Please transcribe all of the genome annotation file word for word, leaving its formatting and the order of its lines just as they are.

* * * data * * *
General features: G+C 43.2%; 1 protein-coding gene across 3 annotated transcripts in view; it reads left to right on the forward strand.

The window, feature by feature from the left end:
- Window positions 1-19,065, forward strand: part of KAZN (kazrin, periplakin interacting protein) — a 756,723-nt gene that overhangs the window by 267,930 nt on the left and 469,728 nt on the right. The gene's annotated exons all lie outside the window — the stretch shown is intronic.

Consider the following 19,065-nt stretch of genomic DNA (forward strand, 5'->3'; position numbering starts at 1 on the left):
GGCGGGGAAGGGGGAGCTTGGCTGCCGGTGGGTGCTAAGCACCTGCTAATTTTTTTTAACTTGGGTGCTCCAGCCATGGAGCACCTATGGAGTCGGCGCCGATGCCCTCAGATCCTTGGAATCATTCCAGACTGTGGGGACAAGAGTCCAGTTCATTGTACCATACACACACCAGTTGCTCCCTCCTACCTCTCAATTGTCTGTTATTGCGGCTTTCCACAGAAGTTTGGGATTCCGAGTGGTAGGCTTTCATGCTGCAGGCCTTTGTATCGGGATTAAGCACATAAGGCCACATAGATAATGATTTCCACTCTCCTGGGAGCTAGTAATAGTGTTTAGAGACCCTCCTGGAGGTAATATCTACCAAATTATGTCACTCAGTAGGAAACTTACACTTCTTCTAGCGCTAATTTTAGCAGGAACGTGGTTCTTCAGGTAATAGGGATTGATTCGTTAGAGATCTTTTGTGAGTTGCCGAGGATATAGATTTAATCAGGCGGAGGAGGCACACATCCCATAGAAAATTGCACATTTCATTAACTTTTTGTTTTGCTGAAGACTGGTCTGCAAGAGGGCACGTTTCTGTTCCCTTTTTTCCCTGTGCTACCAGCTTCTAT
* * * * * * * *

General features: G+C 43.2%; 1 protein-coding gene across 3 annotated transcripts in view; it reads left to right on the forward strand.

The window, feature by feature from the left end:
- Window positions 1-19,065, forward strand: part of KAZN (kazrin, periplakin interacting protein) — a 756,723-nt gene that overhangs the window by 267,930 nt on the left and 469,728 nt on the right. The gene's annotated exons all lie outside the window — the stretch shown is intronic.

Consider the following 19,065-nt stretch of genomic DNA (forward strand, 5'->3'; position numbering starts at 1 on the left):
GGCGGGGAAGGGGGAGCTTGGCTGCCGGTGGGTGCTAAGCACCTGCTAATTTTTTTTAACTTGGGTGCTCCAGCCATGGAGCACCTATGGAGTCGGCGCCGATGCCCTCAGATCCTTGGAATCATTCCAGACTGTGGGGACAAGAGTCCAGTTCATTGTACCATACACACACCAGTTGCTCCCTCCTACCTCTCAATTGTCTGTTATTGCGGCTTTCCACAGAAGTTTGGGATTCCGAGTGGTAGGCTTTCATGCTGCAGGCCTTTGTATCGGGATTAAGCACATAAGGCCACATAGATAATGATTTCCACTCTCCTGGGAGCTAGTAATAGTGTTTAGAGACCCTCCTGGAGGTAATATCTACCAAATTATGTCACTCAGTAGGAAACTTACACTTCTTCTAGCGCTAATTTTAGCAGGAACGTGGTTCTTCAGGTAATAGGGATTGATTCGTTAGAGATCTTTTGTGAGTTGCCGAGGATATAGATTTAATCAGGCGGAGGAGGCACACATCCCATAGAAAATTGCACATTTCATTAACTTTTTGTTTTGCTGAAGACTGGTCTGCAAGAGGGCACGTTTCTGTTCCCTTTTTTCCCTGTGCTACCAGCTTCTAT